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Celiac Sprue Association Challenges Authority of FDA and TTB, Stating Omission Beer is Gluten-Free

by: Peter Olins, PhD and Gillian Olins, PhD on November 20, 2013. 

In a radical departure from the Celiac Sprue Association’s (CSA’s) customary low-key and conservative approach to gluten-free food safety, Monday’s surprising press release declaring that Omission Beer is gluten-free and risk-free for celiacs is a startling repudiation of the regulatory authority and scientific legitimacy of the FDA and TTB (Tax and Trade Bureau). Does this signal a fundamental shift in the mission of CSA, and will its members support this new level of political and business advocacy?

In past articles, we have discussed the challenges of determining the safety of gluten-reduced beers, and whether a “gluten-free” label is meaningful:

http://ultimateglutenfree.com/2012/10/gluten-free-beer-barley-malt-safe-celiacs/

http://ultimateglutenfree.com/2013/07/gluten-free-beer-does-omission-beer-deliver-goods-simple-guide-non-biochemist/

Omission Beer Endorsed by Celiac Sprue AssociationAccording to the FDA, there is currently no valid method for measuring residual gluten contamination of “hydrolyzed foods”, which would include food products, such as beer and malt vinegar. For historical reasons, the TTB is actually the body that regulates beer, but has made it clear that it will follow the lead of the FDA’s scientific assessment.

Surprisingly, as of yesterday, the CSA website agreed with the FDA’s position on GF labeling of hydrolyzed foods: “Not allowed—with present available commercial methodology the extent or consistency of the processes is not measurable.” But today an extra sentence was added: “Allowed if documented absent of celiac toxic amino acid fractions.”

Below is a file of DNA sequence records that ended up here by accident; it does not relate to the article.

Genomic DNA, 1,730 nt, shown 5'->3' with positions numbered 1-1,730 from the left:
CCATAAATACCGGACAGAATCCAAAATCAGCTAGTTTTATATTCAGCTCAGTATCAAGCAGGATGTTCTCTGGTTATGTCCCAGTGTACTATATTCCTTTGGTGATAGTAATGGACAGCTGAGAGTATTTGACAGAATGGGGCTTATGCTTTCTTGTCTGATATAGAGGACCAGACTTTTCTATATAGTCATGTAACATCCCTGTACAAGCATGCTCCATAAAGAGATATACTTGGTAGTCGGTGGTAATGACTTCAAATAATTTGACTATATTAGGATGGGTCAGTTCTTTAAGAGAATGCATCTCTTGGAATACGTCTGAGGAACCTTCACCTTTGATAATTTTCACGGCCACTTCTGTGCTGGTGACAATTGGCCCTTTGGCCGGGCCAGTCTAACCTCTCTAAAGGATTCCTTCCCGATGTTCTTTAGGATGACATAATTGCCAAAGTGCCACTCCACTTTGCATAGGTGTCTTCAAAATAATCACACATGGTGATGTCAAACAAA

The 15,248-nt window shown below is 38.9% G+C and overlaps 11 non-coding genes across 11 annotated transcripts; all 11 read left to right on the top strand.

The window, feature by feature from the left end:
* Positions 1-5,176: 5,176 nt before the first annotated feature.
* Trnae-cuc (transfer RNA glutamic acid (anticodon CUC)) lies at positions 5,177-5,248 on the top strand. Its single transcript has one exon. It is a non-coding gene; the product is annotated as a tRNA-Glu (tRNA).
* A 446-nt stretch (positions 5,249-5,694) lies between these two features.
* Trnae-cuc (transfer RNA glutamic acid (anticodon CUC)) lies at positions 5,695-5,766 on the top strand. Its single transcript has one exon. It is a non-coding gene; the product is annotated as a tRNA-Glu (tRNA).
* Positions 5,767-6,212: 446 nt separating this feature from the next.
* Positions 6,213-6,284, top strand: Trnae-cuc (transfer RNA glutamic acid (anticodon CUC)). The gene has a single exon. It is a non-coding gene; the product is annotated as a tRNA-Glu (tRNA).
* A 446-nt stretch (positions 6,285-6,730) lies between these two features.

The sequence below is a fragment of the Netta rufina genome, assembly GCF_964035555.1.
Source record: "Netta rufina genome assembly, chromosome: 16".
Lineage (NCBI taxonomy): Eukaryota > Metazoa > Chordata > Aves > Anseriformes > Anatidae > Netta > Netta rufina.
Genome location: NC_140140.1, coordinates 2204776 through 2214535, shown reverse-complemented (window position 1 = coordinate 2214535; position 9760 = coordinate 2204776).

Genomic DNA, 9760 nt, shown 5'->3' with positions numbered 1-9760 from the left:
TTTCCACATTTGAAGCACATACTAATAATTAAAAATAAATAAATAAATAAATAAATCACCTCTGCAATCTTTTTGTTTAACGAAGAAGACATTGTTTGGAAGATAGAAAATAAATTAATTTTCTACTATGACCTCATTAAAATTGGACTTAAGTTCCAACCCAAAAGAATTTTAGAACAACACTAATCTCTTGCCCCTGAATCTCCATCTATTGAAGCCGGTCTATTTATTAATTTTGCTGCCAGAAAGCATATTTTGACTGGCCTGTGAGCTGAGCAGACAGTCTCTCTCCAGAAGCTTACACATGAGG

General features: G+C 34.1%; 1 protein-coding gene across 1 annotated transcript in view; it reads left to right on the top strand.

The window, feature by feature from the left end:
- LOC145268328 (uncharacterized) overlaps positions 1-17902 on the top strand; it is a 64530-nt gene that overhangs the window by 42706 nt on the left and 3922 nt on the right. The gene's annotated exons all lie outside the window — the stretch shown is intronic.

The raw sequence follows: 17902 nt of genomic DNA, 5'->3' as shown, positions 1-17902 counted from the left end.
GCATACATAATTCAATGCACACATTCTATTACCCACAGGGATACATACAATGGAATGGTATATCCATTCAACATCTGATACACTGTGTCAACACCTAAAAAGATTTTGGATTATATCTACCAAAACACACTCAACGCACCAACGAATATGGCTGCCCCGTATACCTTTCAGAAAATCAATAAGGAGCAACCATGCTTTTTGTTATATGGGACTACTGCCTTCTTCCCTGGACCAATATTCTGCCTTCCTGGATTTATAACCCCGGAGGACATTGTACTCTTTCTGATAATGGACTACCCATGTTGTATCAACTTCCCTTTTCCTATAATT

Likewise, the Omission Beer website includes the warning that, “The gluten content of this product cannot be verified, and this product may contain gluten.” Surely these apparent inconsistencies will cause confusion among the general public and celiac community?

In the past, we have actively supported the CSA’s position that GF labeling should involve the strictest practical safety criteria. In fact, until recently, the CSA has required that products bearing its “Seal of Approval” meet stricter gluten-free standards (5 ppm gluten) than the FDA requires. However, the CSA now seems to have made a complete reversal, stating that unpublished, unvalidated techniques can be used to declare whether a food is GF. Unlike the FDA, which has deliberately focused on measuring gluten levels, the CSA has gone the extra step to make a claim about safety. But we can find no published scientific evidence that addresses whether this product is safe for celiacs to consume.

We strongly believe that businesses have legitimate needs for regulations that are practically feasible and economically viable. We also applaud all companies that are striving to create safer products for celiacs. However, it is puzzling why the CSA would take such an unusual stance for a product that is not an essential food, but a recreational item (even though it is potentially very enjoyable!). The phrase “gluten-reduced” accurately describes the properties of Omission Beer, and it seems that a further definition of “GF” is more likely to offer a marketing, rather than a safety, advantage.

The four key issues are:

  1. Is this declaration scientifically valid?
  2. What are the consequences of publicly contradicting the two U.S. governmental bodies responsible for regulating beer and determining what levels of gluten contamination are acceptable for products that are labeled “gluten-free”?
  3. Does this signal a general relaxing of gluten-free labeling requirements by the CSA, which are currently more stringent than the FDA itself?
  4. How will the general public interpret this latest statement from the CSA?
  5. Will this undermine the credibility of all the other products that the CSA endorses?

As PhD scientists who have studied protein biochemistry for most of our careers, we have several, detailed, technical concerns about the CSA’s reliance on “mass spectrometry” to predict the safety of foods. Rather than pre-judging the issue, we have urgently requested details of the technical information that the CSA used to arrive at its new position regarding beer. We will update this blog once we have received these details, and will gladly modify our critique if we conclude that the data are valid.

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